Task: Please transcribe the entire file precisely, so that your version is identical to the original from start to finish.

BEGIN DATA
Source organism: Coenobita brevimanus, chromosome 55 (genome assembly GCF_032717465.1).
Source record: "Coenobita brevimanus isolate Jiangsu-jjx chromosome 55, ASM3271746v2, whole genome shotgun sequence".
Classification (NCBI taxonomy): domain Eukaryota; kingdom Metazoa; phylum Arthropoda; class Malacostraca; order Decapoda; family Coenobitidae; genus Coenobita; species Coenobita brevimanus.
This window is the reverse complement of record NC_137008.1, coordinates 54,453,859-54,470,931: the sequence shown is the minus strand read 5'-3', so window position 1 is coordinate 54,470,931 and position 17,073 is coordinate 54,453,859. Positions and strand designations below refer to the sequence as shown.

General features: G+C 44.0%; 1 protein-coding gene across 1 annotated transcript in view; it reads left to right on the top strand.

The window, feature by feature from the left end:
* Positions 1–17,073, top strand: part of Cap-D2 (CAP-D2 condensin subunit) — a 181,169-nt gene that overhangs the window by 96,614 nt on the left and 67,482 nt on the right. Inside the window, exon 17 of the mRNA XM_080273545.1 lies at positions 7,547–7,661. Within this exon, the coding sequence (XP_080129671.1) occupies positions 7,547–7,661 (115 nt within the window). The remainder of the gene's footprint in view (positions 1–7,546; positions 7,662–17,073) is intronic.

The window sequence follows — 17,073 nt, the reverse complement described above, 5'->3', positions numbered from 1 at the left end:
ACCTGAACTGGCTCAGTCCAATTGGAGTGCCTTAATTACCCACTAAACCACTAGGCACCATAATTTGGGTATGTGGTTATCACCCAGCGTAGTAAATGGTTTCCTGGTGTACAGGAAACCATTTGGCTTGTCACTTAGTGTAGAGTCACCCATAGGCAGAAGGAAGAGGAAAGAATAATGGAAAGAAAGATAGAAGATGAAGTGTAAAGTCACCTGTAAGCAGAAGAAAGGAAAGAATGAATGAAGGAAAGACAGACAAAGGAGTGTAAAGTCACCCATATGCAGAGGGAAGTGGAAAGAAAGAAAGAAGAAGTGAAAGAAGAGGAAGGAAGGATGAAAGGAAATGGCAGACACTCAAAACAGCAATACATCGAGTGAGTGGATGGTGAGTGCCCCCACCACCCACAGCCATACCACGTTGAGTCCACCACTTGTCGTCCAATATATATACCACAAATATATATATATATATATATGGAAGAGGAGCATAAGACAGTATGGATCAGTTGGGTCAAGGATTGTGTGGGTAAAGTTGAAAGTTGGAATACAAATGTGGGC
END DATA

Source organism: Coenobita brevimanus, chromosome 55 (genome assembly GCF_032717465.1).
Source record: "Coenobita brevimanus isolate Jiangsu-jjx chromosome 55, ASM3271746v2, whole genome shotgun sequence".
Classification (NCBI taxonomy): domain Eukaryota; kingdom Metazoa; phylum Arthropoda; class Malacostraca; order Decapoda; family Coenobitidae; genus Coenobita; species Coenobita brevimanus.
This window is the reverse complement of record NC_137008.1, coordinates 54,453,859-54,470,931: the sequence shown is the minus strand read 5'-3', so window position 1 is coordinate 54,470,931 and position 17,073 is coordinate 54,453,859. Positions and strand designations below refer to the sequence as shown.

General features: G+C 44.0%; 1 protein-coding gene across 1 annotated transcript in view; it reads left to right on the top strand.

The window, feature by feature from the left end:
* Positions 1–17,073, top strand: part of Cap-D2 (CAP-D2 condensin subunit) — a 181,169-nt gene that overhangs the window by 96,614 nt on the left and 67,482 nt on the right. Inside the window, exon 17 of the mRNA XM_080273545.1 lies at positions 7,547–7,661. Within this exon, the coding sequence (XP_080129671.1) occupies positions 7,547–7,661 (115 nt within the window). The remainder of the gene's footprint in view (positions 1–7,546; positions 7,662–17,073) is intronic.

The window sequence follows — 17,073 nt, the reverse complement described above, 5'->3', positions numbered from 1 at the left end:
ACCTGAACTGGCTCAGTCCAATTGGAGTGCCTTAATTACCCACTAAACCACTAGGCACCATAATTTGGGTATGTGGTTATCACCCAGCGTAGTAAATGGTTTCCTGGTGTACAGGAAACCATTTGGCTTGTCACTTAGTGTAGAGTCACCCATAGGCAGAAGGAAGAGGAAAGAATAATGGAAAGAAAGATAGAAGATGAAGTGTAAAGTCACCTGTAAGCAGAAGAAAGGAAAGAATGAATGAAGGAAAGACAGACAAAGGAGTGTAAAGTCACCCATATGCAGAGGGAAGTGGAAAGAAAGAAAGAAGAAGTGAAAGAAGAGGAAGGAAGGATGAAAGGAAATGGCAGACACTCAAAACAGCAATACATCGAGTGAGTGGATGGTGAGTGCCCCCACCACCCACAGCCATACCACGTTGAGTCCACCACTTGTCGTCCAATATATATACCACAAATATATATATATATATATATGGAAGAGGAGCATAAGACAGTATGGATCAGTTGGGTCAAGGATTGTGTGGGTAAAGTTGAAAGTTGGAATACAAATGTGGGC